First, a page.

What a difference a year makes.  Or, more to the point, what difference did the past year make in terms of SolidWorks news?  This year, the new CEO of SolidWorks, Bertrand Sicot, made a brief statement to clarify the announcements about cloud direction for the company.

We will always have a desktop CAD.

It will never be an either/or choice for you.

Sicot made a sincere effort to clearly state that a destktop version of SolidWorks will always be available.  However, I’ve seen companies make promises and statements all the time, then change their plans, sometimes the next day.  Even still, I’m glad to see the clarification from Sicot. 

It appears they will continue to develop down the path to eventually offer CAD as a service over the Internet (commonly referred to by the term cloud or Software as a Service in some contexts).  At SolidWorks World 2010, the word cloud was spoken an uncountable number of times.  So far at SolidWorks World 2011, the word cloud has not been spoken by any SolidWorks representative.  What a difference a year makes.

Black Chem-film (mythical)

An old joke in the Engineering field is to send the newbie to go find some impossible thing. Unfortunately, black chem-film is asked for seriously at times.

An old joke in the Engineering field is to send the newbie to go find cable stretchers on the manufacturing floor.  Someone searching for black chem-film can feel just like that poor newbie.  Chem-film goes by other names, such as chemical conversion coating, iridite, or alodine (some of which are trademarked terms).  However, putting the word black in front of any of those will provide very disappointing results.

Chem-film is sometimes used instead of anodizing as a protective finish for aluminum.  Chem-film leaves a coating that is conductive to electricity.  Though an anodized surface may also be conductive, chem-film is more so.

A chem-film finish is typically yellowish or gold in appearance on aluminum, but may also be brown, gray or blue (depending on the substrate).  This is not the result of dyes.  Lighter processing can result in a clear finish.  Either way, the surface color comes from variations within the process itself, and not the result of any coloring additives.  Factors such as the reaction of the substrate with chromic acid, temperature, inhibitors, concentration, promoters, time, surface finish, and accelerators all play a role in the final surface color.  This contrasts with anodizing, which may be dyed to intentionally achieve a variety of colors.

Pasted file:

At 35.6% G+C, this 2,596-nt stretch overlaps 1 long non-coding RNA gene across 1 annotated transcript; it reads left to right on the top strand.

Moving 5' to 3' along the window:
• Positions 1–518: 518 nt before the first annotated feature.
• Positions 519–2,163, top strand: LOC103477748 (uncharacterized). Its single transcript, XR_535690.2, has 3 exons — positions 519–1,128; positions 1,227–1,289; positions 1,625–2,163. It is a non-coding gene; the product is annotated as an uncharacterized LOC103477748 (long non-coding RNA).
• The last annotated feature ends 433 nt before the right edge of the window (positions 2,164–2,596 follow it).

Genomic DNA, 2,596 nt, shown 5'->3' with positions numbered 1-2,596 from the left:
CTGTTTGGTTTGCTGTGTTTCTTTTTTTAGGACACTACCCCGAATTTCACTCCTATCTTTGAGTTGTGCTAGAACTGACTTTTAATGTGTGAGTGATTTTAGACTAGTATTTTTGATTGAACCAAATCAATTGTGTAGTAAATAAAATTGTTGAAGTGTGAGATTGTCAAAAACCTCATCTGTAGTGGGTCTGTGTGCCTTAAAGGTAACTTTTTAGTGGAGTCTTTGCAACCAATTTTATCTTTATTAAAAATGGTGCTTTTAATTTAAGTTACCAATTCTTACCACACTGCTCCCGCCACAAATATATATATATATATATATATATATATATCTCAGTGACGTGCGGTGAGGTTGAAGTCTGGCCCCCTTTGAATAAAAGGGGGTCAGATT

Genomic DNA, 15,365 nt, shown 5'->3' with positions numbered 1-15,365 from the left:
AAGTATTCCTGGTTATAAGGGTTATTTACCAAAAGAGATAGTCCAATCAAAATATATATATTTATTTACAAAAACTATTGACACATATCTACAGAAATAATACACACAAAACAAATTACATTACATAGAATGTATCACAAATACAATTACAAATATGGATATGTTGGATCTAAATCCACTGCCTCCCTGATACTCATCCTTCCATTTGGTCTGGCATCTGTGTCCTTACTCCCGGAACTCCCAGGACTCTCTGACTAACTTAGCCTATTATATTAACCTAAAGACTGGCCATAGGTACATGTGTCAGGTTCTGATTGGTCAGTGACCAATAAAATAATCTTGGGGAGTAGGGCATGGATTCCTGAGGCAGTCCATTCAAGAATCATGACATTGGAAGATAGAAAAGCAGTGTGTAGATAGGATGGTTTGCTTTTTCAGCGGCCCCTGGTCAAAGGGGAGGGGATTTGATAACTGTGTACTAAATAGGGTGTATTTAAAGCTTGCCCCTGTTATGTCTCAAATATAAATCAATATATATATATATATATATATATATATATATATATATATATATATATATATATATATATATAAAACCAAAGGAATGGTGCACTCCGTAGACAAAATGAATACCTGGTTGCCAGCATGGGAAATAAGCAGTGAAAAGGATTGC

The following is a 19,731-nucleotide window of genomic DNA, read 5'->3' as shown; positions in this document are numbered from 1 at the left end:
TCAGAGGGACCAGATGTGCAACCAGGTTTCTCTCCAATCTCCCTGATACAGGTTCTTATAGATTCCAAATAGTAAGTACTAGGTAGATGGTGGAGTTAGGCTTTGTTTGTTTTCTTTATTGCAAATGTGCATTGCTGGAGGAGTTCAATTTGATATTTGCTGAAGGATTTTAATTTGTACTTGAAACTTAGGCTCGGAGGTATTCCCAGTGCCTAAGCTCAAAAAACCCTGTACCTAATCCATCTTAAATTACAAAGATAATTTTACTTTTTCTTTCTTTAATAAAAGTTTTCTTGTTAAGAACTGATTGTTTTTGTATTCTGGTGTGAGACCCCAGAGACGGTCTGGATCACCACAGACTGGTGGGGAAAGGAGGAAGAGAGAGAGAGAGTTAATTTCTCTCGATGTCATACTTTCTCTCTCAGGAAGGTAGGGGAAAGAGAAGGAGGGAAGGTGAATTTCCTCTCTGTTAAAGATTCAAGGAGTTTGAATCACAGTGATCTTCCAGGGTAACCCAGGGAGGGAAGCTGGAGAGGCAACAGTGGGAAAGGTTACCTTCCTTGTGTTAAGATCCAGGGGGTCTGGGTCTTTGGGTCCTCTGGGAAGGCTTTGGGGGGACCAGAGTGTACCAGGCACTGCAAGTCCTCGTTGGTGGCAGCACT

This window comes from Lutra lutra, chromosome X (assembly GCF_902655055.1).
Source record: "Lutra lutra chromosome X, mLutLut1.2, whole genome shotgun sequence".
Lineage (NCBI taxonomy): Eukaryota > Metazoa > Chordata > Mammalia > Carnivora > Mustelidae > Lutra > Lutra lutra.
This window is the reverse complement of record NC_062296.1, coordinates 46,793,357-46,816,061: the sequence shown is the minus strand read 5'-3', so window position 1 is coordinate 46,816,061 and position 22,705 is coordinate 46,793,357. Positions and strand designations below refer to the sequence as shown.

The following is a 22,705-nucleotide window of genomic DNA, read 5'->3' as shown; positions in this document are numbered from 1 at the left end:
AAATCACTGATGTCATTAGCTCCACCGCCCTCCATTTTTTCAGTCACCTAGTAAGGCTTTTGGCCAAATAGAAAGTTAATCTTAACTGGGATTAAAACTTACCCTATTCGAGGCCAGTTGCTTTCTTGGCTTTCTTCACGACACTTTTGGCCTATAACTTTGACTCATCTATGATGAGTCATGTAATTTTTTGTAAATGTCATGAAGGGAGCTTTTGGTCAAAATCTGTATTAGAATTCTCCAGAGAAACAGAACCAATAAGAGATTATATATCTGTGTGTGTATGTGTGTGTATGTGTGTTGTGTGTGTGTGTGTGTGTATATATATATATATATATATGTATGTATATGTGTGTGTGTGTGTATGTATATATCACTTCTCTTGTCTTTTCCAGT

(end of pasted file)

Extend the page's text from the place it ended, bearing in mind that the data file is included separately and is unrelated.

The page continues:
Be cautious of a vendor that says it can provide black chem-film.  They may be using the term chem-film very loosely (i.e., incorrectly).   That said, if a vendor can legitimately produce a black chem-film coating on an aluminum substrate, they are invited to comment on this article.  Of course, I will ask that verification to any such claims be included within the comment, along with confirmation that results are compliant with MIL-DTL-5541F other similar standards.

On a side note, there may actually be black conductive coatings available for aluminum.  If I can get confirmation, I’ll mention those at a later date.

Reference: MIL-DTL-5541F (.pdf)

MIL-DTL-5541F does not support idea of Black Chem-film.